Wicklow teenager stole two bags of cash from employer to pay drug debt

A €4,000 drug debt was ‘taxed’ and increased to €6,000 when not paid quickly, court heard before handing down suspended sentence

Stephen O’Connor (19), of Castle Manor, Newcastle, Co Wicklow, leaving  Dublin Circuit Criminal Court  after receiving a suspended sentence. Photograph:  Collins Courts.

Stephen O’Connor (19), of Castle Manor, Newcastle, Co Wicklow, leaving Dublin Circuit Criminal Court after receiving a suspended sentence. Photograph: Collins Courts.


A Wicklow teenager who stole two bags of cash while he was working with security company G4S has been given an 18 month suspended sentence.

Stephen O’Connor (19) stole a total of €12,480 in order to pay off a €6,000 drug debt. He stayed off work sick after he took the second bag of cash because he said he knew he was going to be caught.

O’Connor, of Castle Manor, Newcastle, Co Wicklow, pleaded guilty at Dublin Circuit Criminal Court to theft of €4,890 and €7,590 from G4S Cash Services Ltd on October 31 and November 2, 2017. He has no previous convictions.

Judge Karen O’Connor said there were certain “terms” used in evidence such as “on-tick” and “taxed” referring to the fact that the teenager’s original cocaine debt had been €4,000, but had been “taxed” and increased to €6,000.

She said these terms were indicative of “the despicable and reprehensible behaviour of those involved in drugs”, giving young people cocaine “on-tick” to get them addicted to drugs and then increasing the drug debt.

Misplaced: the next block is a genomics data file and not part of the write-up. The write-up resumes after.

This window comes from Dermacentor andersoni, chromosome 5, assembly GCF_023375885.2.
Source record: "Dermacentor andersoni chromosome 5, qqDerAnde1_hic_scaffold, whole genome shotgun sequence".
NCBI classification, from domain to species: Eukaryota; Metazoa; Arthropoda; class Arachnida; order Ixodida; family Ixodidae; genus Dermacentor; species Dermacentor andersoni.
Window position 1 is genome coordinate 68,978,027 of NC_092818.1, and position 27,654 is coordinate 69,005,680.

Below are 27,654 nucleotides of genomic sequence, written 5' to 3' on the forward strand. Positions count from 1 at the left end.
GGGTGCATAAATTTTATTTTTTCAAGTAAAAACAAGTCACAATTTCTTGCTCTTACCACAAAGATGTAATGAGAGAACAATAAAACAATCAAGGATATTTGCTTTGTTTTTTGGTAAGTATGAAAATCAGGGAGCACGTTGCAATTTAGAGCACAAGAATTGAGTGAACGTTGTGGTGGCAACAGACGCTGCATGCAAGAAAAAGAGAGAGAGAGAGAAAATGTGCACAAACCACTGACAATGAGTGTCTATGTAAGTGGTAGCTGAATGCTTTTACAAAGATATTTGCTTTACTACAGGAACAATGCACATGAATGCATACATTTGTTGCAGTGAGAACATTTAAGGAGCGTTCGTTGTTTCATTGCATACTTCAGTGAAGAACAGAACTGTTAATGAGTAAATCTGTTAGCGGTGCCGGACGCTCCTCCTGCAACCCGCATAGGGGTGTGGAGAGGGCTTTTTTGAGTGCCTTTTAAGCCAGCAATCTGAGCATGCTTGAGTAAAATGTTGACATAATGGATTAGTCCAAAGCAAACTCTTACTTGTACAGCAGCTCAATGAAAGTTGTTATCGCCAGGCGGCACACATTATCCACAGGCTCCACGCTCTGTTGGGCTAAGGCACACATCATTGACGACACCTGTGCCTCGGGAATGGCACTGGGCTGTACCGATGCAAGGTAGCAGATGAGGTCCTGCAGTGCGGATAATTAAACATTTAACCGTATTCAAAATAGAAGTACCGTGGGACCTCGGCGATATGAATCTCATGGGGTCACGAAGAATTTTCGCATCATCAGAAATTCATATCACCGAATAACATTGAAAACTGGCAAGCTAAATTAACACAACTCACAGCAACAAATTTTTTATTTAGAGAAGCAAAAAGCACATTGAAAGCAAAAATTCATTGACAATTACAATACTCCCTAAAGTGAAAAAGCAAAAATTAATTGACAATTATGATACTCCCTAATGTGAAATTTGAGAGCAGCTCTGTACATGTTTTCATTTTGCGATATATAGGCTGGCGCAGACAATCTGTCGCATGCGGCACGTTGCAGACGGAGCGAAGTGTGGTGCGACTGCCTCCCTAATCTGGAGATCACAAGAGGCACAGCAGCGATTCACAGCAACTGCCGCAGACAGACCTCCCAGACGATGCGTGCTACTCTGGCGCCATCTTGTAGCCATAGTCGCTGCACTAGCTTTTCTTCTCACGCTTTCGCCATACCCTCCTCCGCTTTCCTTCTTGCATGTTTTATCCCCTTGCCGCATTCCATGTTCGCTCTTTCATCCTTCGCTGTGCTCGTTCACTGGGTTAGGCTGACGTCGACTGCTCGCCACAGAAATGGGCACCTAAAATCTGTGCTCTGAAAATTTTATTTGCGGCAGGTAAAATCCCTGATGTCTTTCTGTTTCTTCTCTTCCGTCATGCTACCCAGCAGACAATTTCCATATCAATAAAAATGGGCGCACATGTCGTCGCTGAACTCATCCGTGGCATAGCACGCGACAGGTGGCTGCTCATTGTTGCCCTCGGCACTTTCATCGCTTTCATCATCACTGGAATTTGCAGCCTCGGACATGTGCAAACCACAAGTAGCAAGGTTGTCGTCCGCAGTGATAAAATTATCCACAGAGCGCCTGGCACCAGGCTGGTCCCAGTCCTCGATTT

Judge O’Connor said O’Connor’s drug debt was “no defence and no excuse for his criminality” and described him as “a hard working person who had made a huge mistake”.

She acknowledged that his family was helping him take responsibility for his crime. She noted that G4S had been paid back with the help of his mother taking out a bank loan, which O’Connor has to pay back.

Judge O’Connor sentenced O’Connor to 18 months in prison which she suspended in full on strict conditions.

“It is clear to me that you are making every effort to put this behind you with the help of a very loving and very supportive family. If you take their support you will never return to those days again,” the judge said before she wished O’Connor well and advised him “to put this behind you”.

‘Under quarantine’

Garda Ian Ward told Diana Stuart, prosecuting, that G4S noticed the cash was missing and through analysis of the CCTV footage noticed that O’Connor had been processing the cash on the relevant days.

An internal investigation was launched and O’Connor was asked to come in as he had been on sick leave. He made immediate admissions and fully co-operated with the subsequent garda investigation.

Garda Ward said O’Connor revealed he was under pressure to get money to pay back a cocaine debt that he had run up and admitted he had hidden the bags of cash under his jumper. He said he didn’t initially know how much money was in the bags.

O’Connor said he had been paying the debt back through his wages but told gardaí­ it seemed he was “not paying them off quickly enough”. A €4,000 debt was “taxed” and increased to €6,000.

Garda Ward agreed with Pieter Le Vert, defending, that as the theft itself was not covered on the CCTV cameras, O’Connor’s plea was “helpful” to their investigation.

Mr Le Vert said his client had since got a new job and was working to pay back his mother who took out a bank loan to pay back G4S.

Counsel said that when his client’s parents found out about the thefts, they effectively put him “under quarantine”, by taking his phone away and ensuring he was with one of them at all times.

“This is a hard working young man who is trying to rebuild his life after this terrible mistake,” Mr Le Vert said.

“It was a very serious breach of faith with his employers, his family and indeed his own self image,” counsel added before he asked Judge O’Connor to take into account his client’s lack of previous convictions and the fact that he had not come to garda attention since.